Huron awards three honorary degrees

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(L to R) Governor General David Johnston, Archbishop Thabo Makgabo and Archbishop Fred Hiltz pose with their honorary degrees with Dr. Stephen McClatchie, principal of Huron University College, and Bob Bennett, bishop of the diocese of Huron. Photo: Courtesy of Huron University College
(L to R) Governor General David Johnston, Archbishop Thabo Makgabo and Archbishop Fred Hiltz pose with their honorary degrees with Dr. Stephen McClatchie, principal of Huron University College, and Bob Bennett, bishop of the diocese of Huron. Photo: Courtesy of Huron University College

London, Ont.’s Huron University College presented three honorary degrees to three distinguished people at its theology convocation on May 9. Governor General David Johnston received a doctor of divinity degree, while Archbishop Thabo Makgabo, primate of the Anglican Church of Southern Africa, and Archbishop Fred Hiltz, primate of the Anglican Church of Canada, both received honorary doctorate degrees.

Before being appointed governor general by the prime minister in 2010, His Excellency David Johnston had a distinguished academic career as a law professor, dean of the faculty of law at the University of Western Ontario, principal and vice-chancellor of McGill University and president of the University of Waterloo.

Speaking at the ceremony, Archbishop Terry Finlay pointed out that the governor general is already the recipient of honorary degrees from more than 20 universities, but only one other doctor of divinity degree. Another was in order because “at the heart of all that His Excellency has done through his life is a profound commitment to public service and the common good,” he said. “This is one of the foundational pillars of the Christian calling. To know divinity in service in our secular culture is to see divinity within humanity.”

The Right Rev. Thabo Makgabo was elected as the Anglican archbishop of Cape Town and the metropolitan of the Anglican Church of Southern Africa in 2008 and is the youngest bishop in Southern Africa ever to be elected to this office.

Makgoba served in various parishes before becoming the suffragan bishop of Grahamstown in 2002 and bishop of that diocese in 2004. In 2009, he earned his PhD from the University of Cape Town. His thesis on the spirituality of South African miners has since been published as a book. He also received an honorary divinity degree from the General Theological Seminary of the Episcopal Church in New York in 2009 and accepted it on behalf of “all South Africans who were denied access to education.” In February 2012 he was inaugurated as the chancellor of the University of the Western Cape.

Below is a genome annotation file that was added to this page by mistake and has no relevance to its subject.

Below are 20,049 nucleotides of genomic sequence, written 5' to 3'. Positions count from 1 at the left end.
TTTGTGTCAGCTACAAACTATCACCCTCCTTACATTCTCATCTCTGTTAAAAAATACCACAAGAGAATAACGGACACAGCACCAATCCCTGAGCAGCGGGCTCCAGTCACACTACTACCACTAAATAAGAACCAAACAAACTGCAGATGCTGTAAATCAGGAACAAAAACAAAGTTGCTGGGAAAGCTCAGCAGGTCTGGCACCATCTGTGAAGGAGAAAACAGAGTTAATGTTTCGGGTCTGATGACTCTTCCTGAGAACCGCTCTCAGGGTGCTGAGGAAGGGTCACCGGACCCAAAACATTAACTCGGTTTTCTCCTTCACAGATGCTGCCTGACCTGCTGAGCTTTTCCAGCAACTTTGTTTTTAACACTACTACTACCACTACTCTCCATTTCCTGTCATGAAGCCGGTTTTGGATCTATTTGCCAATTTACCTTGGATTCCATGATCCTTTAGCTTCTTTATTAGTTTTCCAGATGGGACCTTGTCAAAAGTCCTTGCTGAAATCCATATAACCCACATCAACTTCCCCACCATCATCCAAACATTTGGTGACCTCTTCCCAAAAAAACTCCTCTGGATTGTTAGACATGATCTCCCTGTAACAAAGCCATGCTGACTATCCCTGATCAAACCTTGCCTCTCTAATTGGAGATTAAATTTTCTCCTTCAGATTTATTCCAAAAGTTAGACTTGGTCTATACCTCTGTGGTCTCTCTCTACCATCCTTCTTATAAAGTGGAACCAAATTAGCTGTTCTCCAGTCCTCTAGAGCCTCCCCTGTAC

Introducing him at the London, Ont. ceremony, Huron’s dean of theology the Rev. Canon Dr. Bill Danaher praised the Archbishop Makgabo as “an excellent bishop and pastor…[who] has mediated conflicts between miners and management, protested against sexual violence, and advocated for the rights of immigrants and minorities.” He added that the primate has been a reconciling presence in the wider Anglican Communion, “where he has courageously proclaimed that the mission of God is greater than what we can ask or imagine.”

Archbishop Fred Hiltz began his ministry in 1978 in his home province of Nova Scotia and served in several parishes, as well as on several diocesan committees and the diocesan council. From 1987 to 1988, he also served as director of the Anglican formation program at the Atlantic School of Theology in Halifax. Hiltz was elected suffragan bishop of the diocese of Nova Scotia and Prince Edward Island in 1995 and then as diocesan bishop in 2002. He was elected primate of the Anglican Church of Canada in 2007.

In his remarks at the convocation, Bob Bennett, bishop of the diocese of Huron, said he suspected that it must have been very difficult for the archbishop to leave his home on the Atlantic coast and move to Toronto to take up his work as primate, but he believed that it was God’s will for him. “The challenge of being a bishop is far, wide and deep,most especially for the primate. Bishops are to proclaim and interpret the gospel, guard the faith, unity and discipline of the church, be faithful pastors and wholesome examples to the communities they serve,” Bennett said. “I believe that Fred Hiltz has been and continues to be all of those things for the church, and that’s exactly why we call him Fred and not Frederick; for he is in deep relationship with all those he is called to serve in the name of Jesus.” He noted that a 2010 task force concluded that Anglicans in Canada wanted a spiritual leader who is both prophetic and caring. That “describes Fred Hiltz perfectly, for when he uses the phrase, ‘our beloved church,’ he means it,” he said.

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